Before you can use a corpus with CWB/CQP you have to encode it in a special binary format, write a registry file and create indexes for efficient access. But don't worry, we have two very handy command-line tools that take care of all that stuff for you: cwb-encode and cwb-makeall. You just have to enter a few parameters, feed them to the encoding tool and you're good to go.
For an even more convenient encoding procedure, install the CWB/Perl interface and use the cwb-make tool instead of cwb-makeall (see below for more information).
Consider a corpus in the following format:
<corpus> <text id="http://www.foo.org/index.html"> <s> volunteers NN2 volunteer work VVB work as PRP as part NN1 part of PRF of a AT0 a team NN1 team and CJC and provide VVB provide help NN1-VVB help </s> <s> [...] </s> </text> <text> [...] </text> </corpus>
A corpus such as this has three positional attributes (
lemma) and three structural attributes (namely
<s> simply marks sentence boundaries, the
<text> attribute is also annotated with further information in the form of tag-value pairs (
<corpus> tags are irrelevant wrappers and need not be included in the CWB corpus.
In order to encode this corpus for CWB/CQP, follow this procedure:
Create a new directory for your encoded corpus, something like
If this directory already exists (because you want to re-encode the corpus), make sure to delete all CWB data files in the directory before proceeding.
Now run the encode tool:
cwb-encode -d ~/mycorpus -f filename.xml -R /usr/local/share/cwb/registry/mycorpus -c latin1 -P pos -P lemma -S text+id -S s -0 corpus
In the above example:
pos(parts of speech) in the second column
lemmain the third column
<text>and that it is annotated with
idinformation (which will automatically be made available as a virtual attribute
wordin the first column is implicit; while it can be renamed using the
-Poption, CQP does not work properly on corpora without a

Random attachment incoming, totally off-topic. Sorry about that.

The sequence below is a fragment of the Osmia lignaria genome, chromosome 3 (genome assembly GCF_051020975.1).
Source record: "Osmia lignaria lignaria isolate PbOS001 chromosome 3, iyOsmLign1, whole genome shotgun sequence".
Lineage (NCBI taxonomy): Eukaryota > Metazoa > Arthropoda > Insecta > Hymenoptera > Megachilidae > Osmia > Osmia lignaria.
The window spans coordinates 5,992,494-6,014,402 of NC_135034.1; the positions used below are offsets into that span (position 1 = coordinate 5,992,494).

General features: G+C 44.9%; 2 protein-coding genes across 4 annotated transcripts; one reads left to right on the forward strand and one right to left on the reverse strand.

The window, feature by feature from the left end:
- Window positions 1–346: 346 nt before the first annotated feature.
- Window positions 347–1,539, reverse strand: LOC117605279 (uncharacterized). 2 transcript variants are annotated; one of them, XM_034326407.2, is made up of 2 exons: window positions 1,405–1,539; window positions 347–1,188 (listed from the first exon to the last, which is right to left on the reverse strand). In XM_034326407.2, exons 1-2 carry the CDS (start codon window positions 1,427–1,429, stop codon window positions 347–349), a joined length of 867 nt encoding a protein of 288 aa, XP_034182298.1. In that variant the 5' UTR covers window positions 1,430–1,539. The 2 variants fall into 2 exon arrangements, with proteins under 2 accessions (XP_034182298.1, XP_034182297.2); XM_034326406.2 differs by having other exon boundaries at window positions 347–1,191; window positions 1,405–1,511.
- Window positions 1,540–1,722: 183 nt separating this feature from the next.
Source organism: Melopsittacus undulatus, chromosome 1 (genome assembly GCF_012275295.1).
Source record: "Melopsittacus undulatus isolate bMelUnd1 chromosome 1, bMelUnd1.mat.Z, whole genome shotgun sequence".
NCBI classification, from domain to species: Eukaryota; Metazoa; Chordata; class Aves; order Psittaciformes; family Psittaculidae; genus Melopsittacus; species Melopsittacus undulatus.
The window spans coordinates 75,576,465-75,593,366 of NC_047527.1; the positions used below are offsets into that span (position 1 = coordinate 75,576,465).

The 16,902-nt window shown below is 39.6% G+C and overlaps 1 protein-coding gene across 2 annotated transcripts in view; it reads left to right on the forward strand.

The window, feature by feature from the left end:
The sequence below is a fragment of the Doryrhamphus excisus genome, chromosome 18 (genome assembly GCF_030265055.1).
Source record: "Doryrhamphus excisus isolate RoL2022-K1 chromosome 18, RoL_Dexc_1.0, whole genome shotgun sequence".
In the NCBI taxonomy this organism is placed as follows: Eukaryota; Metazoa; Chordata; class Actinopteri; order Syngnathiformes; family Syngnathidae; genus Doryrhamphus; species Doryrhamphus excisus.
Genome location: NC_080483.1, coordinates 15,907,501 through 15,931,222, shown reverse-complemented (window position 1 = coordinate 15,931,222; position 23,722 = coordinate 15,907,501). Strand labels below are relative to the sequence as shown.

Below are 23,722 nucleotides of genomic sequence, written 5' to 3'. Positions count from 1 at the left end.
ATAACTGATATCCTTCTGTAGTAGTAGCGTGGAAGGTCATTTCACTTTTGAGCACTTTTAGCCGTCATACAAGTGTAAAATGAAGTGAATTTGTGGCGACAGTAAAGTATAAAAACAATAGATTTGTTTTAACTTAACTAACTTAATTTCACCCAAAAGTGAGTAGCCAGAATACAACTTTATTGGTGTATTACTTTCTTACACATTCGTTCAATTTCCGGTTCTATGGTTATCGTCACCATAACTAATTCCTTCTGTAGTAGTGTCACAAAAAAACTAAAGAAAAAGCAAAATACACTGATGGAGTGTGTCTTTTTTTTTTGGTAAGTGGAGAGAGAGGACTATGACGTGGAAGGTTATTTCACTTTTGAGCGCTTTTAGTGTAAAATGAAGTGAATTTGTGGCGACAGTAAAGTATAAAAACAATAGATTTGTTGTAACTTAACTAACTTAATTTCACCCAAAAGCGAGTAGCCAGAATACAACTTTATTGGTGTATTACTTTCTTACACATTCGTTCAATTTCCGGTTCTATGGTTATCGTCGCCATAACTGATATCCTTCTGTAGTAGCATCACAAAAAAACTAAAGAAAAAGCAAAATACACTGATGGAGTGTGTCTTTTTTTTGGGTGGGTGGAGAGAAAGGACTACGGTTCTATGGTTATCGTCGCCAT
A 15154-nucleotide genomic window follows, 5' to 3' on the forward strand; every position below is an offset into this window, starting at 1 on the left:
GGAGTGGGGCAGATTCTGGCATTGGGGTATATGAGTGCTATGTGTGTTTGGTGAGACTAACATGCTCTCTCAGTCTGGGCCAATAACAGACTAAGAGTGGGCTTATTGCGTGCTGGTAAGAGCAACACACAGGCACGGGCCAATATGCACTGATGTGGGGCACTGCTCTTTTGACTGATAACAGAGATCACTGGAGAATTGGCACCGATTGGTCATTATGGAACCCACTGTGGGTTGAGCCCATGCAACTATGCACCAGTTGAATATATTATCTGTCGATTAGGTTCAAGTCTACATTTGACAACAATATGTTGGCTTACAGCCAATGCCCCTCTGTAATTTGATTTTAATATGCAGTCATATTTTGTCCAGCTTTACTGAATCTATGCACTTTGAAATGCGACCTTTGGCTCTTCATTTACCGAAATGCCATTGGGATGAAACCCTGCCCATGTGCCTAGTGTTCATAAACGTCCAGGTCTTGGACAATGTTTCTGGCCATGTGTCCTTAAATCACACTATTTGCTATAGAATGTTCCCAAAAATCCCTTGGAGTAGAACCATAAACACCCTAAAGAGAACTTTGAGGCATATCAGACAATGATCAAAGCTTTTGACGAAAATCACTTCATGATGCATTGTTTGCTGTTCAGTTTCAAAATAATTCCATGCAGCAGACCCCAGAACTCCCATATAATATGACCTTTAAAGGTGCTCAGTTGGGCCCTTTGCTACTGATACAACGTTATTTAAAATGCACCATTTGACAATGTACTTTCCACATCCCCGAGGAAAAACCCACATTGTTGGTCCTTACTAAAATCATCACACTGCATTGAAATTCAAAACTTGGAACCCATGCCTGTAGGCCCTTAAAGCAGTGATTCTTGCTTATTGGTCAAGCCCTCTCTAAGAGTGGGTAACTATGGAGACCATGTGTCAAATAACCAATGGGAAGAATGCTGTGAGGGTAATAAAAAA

wordattribute – so don't!
<corpus>tags because they just enclose the entire file and are irrelevant for corpus searches; the declaration -0 corpus (digit “zero”) is required so that these tags aren't inserted as regular tokens into the encoded corpus
Finally, we generate a lexicon, frequency list and index for each attribute using cwb-makeall
cwb-makeall -V MYCORPUS
Congratulations, you've just indexed your first corpus!
OK, now the new corpus should be ready. Fire up CQP:
and try to use your new corpus:
[no corpus]> MYCORPUS; MYCORPUS> "paraphernalia";
You can also check the corpus size and some basic statistics from the command line with cwb-describe-corpus:
cwb-describe-corpus -s MYCORPUS
For any sizable corpus, the CWB data files generated by cwb-encode and cwb-makeall should be compressed in order to save disk space and make corpus searches more efficient (because less data have to be read from relatively slow hard disks). This can be done with the CWB utilities cwb-huffcode and cwb-compress-rdx, but the procedure is fairly tedious and error-prone.
A much better solution is to install the CWB/Perl interface, which includes a convenient alternative to cwb-makeall called cwb-make. The cwb-make program performs the same indexing as cwb-makeall, but also compresses the data files automatically. Simply type
and you're ready to go! If you have already run cwb-makeall, don't worry – cwb-make will detect this and only perform the compression step. You may now also want to use the cwb-regedit tool to add an informational note to the registry file showing that the language of the corpus is English:
cwb-regedit MYCORPUS :prop language en
NB: For large corpora (more than a few million words), use the
-M option of cwb-make to indicate how much RAM (in MiB) can be used during the indexing procedure, e.g. -M 2000 if you can spare roughly 2 GiB.